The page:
Redistributionism Right and Left

John Robb writes:

The global crisis continues to pick up steam and where/when it will end is anybody’s guess. It’s hard to imagine it ending well.

It didn’t have to happen. The crucial step, from what I can determine, is that we intentionally gutted the core feature of the global system’s post WW2 stability:

That the incomes of Americans rose with improvements in productivity.

That logic held between WW2 and 1974. After that, incomes were decoupled from productivity improvements. Incomes didn’t grow at all while the extra wealth generated by productivity improvements were concentrated in the capital markets.

Someone like Jim Pinkerton would say, the left redistributed from the middle class down the socio-economic scale.  And the so-called free market right redistributed up via capital markets (as Robb points out).  The reason the pro-market right ends up in redistributionism (whether intended or otherwise) is that 1)the market is a learned theory/praxis (particularly capital markets) and 2)to ground such a theory requires an organizational base, usually in the form of property.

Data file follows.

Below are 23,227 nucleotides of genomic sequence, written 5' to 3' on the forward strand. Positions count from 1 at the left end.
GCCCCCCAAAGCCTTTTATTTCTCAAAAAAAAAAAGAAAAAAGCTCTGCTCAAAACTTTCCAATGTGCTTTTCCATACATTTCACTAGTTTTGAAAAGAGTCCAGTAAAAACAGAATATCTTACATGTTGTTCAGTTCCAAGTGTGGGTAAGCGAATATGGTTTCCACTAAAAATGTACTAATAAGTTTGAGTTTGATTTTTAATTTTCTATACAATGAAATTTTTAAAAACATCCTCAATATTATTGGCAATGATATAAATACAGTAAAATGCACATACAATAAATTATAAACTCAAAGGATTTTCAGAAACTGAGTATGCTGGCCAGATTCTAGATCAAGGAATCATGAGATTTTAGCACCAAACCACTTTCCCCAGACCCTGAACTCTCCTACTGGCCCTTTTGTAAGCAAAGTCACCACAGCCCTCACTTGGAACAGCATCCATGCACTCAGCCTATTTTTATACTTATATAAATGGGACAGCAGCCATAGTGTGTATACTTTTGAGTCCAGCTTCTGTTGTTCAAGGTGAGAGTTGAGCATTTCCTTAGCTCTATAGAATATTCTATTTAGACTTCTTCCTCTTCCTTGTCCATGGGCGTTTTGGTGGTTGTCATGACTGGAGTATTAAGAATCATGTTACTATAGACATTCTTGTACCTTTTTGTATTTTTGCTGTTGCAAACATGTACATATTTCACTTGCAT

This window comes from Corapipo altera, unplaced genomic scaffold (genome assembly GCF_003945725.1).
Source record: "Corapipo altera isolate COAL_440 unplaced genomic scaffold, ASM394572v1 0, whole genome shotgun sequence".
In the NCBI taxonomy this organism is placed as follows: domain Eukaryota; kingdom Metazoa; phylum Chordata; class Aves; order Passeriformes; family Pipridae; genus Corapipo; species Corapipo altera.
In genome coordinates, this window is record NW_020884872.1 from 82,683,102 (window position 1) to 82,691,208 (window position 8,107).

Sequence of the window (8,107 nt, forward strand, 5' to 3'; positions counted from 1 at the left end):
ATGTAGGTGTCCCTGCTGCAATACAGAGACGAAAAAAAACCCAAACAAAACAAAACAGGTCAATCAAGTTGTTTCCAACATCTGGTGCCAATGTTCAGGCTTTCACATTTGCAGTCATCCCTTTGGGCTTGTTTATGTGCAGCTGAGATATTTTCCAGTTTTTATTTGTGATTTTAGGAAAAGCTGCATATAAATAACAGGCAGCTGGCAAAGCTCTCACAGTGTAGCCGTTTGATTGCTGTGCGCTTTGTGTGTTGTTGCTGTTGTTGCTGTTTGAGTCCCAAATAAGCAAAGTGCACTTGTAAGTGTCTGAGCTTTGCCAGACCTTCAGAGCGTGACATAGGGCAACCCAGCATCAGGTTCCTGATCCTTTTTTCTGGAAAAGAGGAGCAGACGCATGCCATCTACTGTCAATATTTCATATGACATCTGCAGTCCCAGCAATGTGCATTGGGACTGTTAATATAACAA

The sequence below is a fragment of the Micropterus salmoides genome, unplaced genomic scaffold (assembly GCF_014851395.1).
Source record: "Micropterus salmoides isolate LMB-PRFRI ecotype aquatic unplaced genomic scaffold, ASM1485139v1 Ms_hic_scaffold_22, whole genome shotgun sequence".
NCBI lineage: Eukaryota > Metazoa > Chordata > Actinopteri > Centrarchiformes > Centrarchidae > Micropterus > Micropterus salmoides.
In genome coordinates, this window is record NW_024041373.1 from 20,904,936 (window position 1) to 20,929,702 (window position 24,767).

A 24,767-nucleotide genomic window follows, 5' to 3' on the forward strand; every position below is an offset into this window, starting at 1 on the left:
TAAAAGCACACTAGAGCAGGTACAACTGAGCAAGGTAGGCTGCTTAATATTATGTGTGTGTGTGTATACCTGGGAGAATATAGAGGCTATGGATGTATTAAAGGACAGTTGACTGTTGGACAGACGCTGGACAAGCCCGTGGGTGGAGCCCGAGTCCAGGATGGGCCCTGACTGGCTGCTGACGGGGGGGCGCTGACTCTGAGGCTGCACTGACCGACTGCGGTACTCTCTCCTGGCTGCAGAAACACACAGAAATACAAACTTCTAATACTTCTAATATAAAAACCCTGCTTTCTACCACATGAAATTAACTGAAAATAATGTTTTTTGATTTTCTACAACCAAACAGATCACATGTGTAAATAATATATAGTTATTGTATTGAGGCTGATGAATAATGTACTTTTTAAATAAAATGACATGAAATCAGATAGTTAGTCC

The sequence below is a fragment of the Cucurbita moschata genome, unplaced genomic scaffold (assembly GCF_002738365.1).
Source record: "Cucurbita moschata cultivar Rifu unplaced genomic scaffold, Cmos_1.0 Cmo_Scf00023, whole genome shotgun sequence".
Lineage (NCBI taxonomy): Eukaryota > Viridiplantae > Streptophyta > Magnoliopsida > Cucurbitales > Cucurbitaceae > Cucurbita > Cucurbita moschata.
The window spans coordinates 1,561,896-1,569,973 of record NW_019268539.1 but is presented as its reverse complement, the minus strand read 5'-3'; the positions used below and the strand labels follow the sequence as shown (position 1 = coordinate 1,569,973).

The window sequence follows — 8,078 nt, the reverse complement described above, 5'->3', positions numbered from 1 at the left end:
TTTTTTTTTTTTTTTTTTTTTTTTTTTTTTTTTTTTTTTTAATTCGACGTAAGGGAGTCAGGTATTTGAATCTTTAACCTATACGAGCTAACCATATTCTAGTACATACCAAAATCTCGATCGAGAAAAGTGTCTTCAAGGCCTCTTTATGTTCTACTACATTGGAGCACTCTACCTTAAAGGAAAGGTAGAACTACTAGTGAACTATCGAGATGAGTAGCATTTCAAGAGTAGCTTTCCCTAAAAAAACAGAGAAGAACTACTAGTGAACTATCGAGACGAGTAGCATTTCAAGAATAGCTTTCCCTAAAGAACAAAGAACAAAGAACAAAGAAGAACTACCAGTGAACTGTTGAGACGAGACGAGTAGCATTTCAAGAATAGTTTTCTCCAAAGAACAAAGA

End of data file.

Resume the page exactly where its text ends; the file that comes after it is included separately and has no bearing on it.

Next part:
Peter Barnes’ as well as Hernando deSoto’s work is predicated on this notion.  The expansion of property rights–rather than redistribution of income/wealth–is the fundamental insight of Catholic social and economic teaching, known as distributionism.  In integral terms, property then is the LR and the learning theory/capacity if UL and LL. In Barnes’ work is it expanded to the commons, public property, but it is the same basic insight.


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